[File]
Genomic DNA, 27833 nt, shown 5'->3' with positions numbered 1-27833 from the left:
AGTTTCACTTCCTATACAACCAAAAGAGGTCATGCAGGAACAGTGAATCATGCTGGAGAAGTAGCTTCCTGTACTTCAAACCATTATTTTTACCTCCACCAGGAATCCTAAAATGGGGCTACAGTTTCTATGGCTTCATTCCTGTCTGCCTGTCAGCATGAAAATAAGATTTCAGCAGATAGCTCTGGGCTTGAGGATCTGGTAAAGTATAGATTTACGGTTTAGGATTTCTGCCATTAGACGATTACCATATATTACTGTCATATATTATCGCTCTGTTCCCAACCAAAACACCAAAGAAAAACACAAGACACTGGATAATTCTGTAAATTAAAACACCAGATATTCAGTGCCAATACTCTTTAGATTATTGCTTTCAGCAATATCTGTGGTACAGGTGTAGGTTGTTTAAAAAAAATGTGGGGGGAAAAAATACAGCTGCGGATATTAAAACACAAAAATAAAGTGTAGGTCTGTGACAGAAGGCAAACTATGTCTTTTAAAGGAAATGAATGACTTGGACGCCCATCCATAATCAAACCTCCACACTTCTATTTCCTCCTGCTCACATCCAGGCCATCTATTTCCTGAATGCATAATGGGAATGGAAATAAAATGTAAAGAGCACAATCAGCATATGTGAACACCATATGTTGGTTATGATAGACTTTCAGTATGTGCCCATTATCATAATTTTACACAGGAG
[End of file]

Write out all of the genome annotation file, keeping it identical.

Genomic DNA, 27833 nt, shown 5'->3' with positions numbered 1-27833 from the left:
AGTTTCACTTCCTATACAACCAAAAGAGGTCATGCAGGAACAGTGAATCATGCTGGAGAAGTAGCTTCCTGTACTTCAAACCATTATTTTTACCTCCACCAGGAATCCTAAAATGGGGCTACAGTTTCTATGGCTTCATTCCTGTCTGCCTGTCAGCATGAAAATAAGATTTCAGCAGATAGCTCTGGGCTTGAGGATCTGGTAAAGTATAGATTTACGGTTTAGGATTTCTGCCATTAGACGATTACCATATATTACTGTCATATATTATCGCTCTGTTCCCAACCAAAACACCAAAGAAAAACACAAGACACTGGATAATTCTGTAAATTAAAACACCAGATATTCAGTGCCAATACTCTTTAGATTATTGCTTTCAGCAATATCTGTGGTACAGGTGTAGGTTGTTTAAAAAAAATGTGGGGGGAAAAAATACAGCTGCGGATATTAAAACACAAAAATAAAGTGTAGGTCTGTGACAGAAGGCAAACTATGTCTTTTAAAGGAAATGAATGACTTGGACGCCCATCCATAATCAAACCTCCACACTTCTATTTCCTCCTGCTCACATCCAGGCCATCTATTTCCTGAATGCATAATGGGAATGGAAATAAAATGTAAAGAGCACAATCAGCATATGTGAACACCATATGTTGGTTATGATAGACTTTCAGTATGTGCCCATTATCATAATTTTACACAGGAG